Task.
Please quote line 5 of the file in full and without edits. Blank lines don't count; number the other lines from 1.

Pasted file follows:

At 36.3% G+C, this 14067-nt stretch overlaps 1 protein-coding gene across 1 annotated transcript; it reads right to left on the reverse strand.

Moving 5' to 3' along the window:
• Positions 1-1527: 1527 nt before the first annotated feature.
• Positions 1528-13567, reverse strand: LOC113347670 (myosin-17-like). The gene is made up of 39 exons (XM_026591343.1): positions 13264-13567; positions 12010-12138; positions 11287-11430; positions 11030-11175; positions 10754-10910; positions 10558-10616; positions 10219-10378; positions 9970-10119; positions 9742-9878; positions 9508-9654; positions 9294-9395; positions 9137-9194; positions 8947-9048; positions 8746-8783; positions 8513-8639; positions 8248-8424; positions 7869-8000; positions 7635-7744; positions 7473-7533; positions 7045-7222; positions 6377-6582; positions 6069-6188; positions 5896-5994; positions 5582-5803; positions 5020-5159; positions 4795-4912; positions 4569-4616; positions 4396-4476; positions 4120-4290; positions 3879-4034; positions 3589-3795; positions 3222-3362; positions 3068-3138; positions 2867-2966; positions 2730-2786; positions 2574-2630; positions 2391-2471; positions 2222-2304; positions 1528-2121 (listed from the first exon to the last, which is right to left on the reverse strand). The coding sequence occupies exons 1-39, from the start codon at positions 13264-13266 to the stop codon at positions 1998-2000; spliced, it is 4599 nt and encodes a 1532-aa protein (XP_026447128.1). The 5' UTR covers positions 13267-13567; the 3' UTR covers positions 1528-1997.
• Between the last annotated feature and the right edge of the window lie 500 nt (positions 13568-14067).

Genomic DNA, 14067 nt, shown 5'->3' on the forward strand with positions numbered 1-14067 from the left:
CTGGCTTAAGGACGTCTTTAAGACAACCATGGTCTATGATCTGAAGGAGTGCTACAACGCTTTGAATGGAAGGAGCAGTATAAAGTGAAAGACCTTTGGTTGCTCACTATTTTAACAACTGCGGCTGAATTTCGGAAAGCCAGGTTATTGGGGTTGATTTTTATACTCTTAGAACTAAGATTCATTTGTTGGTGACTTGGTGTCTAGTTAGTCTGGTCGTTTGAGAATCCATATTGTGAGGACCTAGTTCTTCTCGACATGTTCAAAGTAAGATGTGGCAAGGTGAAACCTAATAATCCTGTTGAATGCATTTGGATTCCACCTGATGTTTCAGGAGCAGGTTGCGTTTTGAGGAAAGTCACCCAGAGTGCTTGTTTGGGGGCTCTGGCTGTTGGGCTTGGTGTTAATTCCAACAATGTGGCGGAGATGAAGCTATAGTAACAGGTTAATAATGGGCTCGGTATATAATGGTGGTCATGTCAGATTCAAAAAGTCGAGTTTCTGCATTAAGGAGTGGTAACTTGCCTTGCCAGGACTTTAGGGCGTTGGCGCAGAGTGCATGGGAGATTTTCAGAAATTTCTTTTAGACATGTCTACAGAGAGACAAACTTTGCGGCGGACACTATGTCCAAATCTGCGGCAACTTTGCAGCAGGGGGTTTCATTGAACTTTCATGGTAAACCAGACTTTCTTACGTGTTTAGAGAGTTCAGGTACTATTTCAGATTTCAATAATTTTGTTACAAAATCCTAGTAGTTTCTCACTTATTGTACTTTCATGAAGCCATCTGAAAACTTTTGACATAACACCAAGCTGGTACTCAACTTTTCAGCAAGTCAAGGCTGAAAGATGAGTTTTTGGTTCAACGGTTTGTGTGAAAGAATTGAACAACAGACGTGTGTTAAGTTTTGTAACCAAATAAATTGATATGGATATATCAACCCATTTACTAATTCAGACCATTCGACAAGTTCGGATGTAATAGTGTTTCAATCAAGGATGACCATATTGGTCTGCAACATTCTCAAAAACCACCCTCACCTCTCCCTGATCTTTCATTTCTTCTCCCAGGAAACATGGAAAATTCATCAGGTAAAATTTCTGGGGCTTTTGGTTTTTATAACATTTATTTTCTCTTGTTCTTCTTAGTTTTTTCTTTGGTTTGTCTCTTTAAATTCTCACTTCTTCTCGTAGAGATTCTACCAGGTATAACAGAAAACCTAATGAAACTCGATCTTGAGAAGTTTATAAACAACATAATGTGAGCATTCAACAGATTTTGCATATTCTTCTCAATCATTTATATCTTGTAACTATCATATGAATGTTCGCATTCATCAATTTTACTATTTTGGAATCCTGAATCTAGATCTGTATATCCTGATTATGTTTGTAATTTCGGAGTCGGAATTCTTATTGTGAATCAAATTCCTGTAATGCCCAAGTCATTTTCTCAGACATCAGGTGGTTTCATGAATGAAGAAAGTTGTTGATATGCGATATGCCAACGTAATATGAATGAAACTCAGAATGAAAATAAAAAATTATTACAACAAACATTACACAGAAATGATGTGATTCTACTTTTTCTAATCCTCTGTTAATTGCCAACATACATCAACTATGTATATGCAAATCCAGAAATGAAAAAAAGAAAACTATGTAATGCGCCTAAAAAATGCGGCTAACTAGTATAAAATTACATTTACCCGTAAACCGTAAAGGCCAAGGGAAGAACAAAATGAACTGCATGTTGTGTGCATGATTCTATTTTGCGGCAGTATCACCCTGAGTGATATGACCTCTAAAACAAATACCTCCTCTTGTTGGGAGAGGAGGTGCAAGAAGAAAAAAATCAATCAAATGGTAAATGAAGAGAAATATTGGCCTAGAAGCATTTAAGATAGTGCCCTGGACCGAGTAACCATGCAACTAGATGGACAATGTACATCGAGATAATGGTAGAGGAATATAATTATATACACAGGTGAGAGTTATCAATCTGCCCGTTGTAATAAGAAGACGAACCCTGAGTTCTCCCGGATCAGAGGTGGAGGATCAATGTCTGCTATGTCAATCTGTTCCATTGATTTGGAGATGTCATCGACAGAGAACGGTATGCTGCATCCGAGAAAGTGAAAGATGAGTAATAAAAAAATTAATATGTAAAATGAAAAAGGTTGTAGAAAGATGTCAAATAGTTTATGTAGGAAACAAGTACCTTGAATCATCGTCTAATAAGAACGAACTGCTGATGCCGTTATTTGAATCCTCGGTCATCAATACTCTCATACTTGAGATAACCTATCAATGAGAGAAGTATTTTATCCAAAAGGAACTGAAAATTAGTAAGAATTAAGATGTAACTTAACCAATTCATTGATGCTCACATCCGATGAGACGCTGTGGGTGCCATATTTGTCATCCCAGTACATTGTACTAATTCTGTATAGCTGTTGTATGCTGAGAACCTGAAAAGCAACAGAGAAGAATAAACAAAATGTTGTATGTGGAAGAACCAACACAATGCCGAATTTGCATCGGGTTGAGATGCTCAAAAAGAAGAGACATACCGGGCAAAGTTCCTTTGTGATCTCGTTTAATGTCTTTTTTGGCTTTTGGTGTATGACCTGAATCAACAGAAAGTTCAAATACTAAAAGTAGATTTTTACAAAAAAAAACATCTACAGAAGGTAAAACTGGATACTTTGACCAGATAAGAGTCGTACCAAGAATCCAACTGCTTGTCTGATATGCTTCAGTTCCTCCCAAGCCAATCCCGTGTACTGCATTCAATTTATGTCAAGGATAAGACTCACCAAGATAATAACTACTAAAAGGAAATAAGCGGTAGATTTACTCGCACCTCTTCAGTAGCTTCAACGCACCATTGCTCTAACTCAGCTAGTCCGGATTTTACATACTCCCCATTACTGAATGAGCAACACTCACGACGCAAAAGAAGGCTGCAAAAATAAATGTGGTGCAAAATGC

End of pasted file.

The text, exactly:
• Between the last annotated feature and the right edge of the window lie 500 nt (positions 13568-14067).